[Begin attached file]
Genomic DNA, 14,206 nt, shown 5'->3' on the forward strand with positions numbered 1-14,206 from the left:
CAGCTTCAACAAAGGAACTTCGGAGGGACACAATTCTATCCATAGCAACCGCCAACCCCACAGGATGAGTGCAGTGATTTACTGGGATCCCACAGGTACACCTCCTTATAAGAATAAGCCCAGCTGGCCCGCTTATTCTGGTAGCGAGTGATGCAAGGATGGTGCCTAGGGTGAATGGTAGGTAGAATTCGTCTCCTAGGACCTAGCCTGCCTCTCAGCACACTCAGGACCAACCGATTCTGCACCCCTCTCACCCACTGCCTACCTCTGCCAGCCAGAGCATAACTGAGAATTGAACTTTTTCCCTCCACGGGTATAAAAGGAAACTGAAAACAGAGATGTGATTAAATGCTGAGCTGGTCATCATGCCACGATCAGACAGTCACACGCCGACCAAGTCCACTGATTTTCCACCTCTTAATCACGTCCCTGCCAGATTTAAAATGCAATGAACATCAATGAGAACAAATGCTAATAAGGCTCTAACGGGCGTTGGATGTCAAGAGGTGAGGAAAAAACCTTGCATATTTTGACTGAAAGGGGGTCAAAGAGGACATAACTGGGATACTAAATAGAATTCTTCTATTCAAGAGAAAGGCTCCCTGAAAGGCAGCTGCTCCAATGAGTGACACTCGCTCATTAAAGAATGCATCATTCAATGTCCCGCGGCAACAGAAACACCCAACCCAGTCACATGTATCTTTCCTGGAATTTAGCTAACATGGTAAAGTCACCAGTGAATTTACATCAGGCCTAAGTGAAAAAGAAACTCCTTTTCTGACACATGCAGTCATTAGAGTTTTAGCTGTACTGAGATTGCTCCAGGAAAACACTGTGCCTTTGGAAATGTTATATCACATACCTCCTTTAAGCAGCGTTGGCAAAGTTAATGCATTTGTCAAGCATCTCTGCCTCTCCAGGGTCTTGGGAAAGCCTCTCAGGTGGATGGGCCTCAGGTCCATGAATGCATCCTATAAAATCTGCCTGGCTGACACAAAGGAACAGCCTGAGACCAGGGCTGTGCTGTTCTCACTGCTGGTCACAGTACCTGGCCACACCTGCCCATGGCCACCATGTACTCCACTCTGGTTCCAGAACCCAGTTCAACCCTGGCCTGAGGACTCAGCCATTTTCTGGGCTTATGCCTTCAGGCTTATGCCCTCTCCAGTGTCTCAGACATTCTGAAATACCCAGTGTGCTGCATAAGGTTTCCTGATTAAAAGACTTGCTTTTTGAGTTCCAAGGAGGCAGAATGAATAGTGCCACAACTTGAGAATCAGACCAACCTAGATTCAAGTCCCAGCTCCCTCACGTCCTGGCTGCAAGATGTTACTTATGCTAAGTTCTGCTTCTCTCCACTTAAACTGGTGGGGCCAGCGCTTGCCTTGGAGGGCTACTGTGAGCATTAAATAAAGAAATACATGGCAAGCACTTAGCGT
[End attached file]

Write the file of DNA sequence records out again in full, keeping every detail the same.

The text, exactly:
Genomic DNA, 14,206 nt, shown 5'->3' on the forward strand with positions numbered 1-14,206 from the left:
CAGCTTCAACAAAGGAACTTCGGAGGGACACAATTCTATCCATAGCAACCGCCAACCCCACAGGATGAGTGCAGTGATTTACTGGGATCCCACAGGTACACCTCCTTATAAGAATAAGCCCAGCTGGCCCGCTTATTCTGGTAGCGAGTGATGCAAGGATGGTGCCTAGGGTGAATGGTAGGTAGAATTCGTCTCCTAGGACCTAGCCTGCCTCTCAGCACACTCAGGACCAACCGATTCTGCACCCCTCTCACCCACTGCCTACCTCTGCCAGCCAGAGCATAACTGAGAATTGAACTTTTTCCCTCCACGGGTATAAAAGGAAACTGAAAACAGAGATGTGATTAAATGCTGAGCTGGTCATCATGCCACGATCAGACAGTCACACGCCGACCAAGTCCACTGATTTTCCACCTCTTAATCACGTCCCTGCCAGATTTAAAATGCAATGAACATCAATGAGAACAAATGCTAATAAGGCTCTAACGGGCGTTGGATGTCAAGAGGTGAGGAAAAAACCTTGCATATTTTGACTGAAAGGGGGTCAAAGAGGACATAACTGGGATACTAAATAGAATTCTTCTATTCAAGAGAAAGGCTCCCTGAAAGGCAGCTGCTCCAATGAGTGACACTCGCTCATTAAAGAATGCATCATTCAATGTCCCGCGGCAACAGAAACACCCAACCCAGTCACATGTATCTTTCCTGGAATTTAGCTAACATGGTAAAGTCACCAGTGAATTTACATCAGGCCTAAGTGAAAAAGAAACTCCTTTTCTGACACATGCAGTCATTAGAGTTTTAGCTGTACTGAGATTGCTCCAGGAAAACACTGTGCCTTTGGAAATGTTATATCACATACCTCCTTTAAGCAGCGTTGGCAAAGTTAATGCATTTGTCAAGCATCTCTGCCTCTCCAGGGTCTTGGGAAAGCCTCTCAGGTGGATGGGCCTCAGGTCCATGAATGCATCCTATAAAATCTGCCTGGCTGACACAAAGGAACAGCCTGAGACCAGGGCTGTGCTGTTCTCACTGCTGGTCACAGTACCTGGCCACACCTGCCCATGGCCACCATGTACTCCACTCTGGTTCCAGAACCCAGTTCAACCCTGGCCTGAGGACTCAGCCATTTTCTGGGCTTATGCCTTCAGGCTTATGCCCTCTCCAGTGTCTCAGACATTCTGAAATACCCAGTGTGCTGCATAAGGTTTCCTGATTAAAAGACTTGCTTTTTGAGTTCCAAGGAGGCAGAATGAATAGTGCCACAACTTGAGAATCAGACCAACCTAGATTCAAGTCCCAGCTCCCTCACGTCCTGGCTGCAAGATGTTACTTATGCTAAGTTCTGCTTCTCTCCACTTAAACTGGTGGGGCCAGCGCTTGCCTTGGAGGGCTACTGTGAGCATTAAATAAAGAAATACATGGCAAGCACTTAGCGT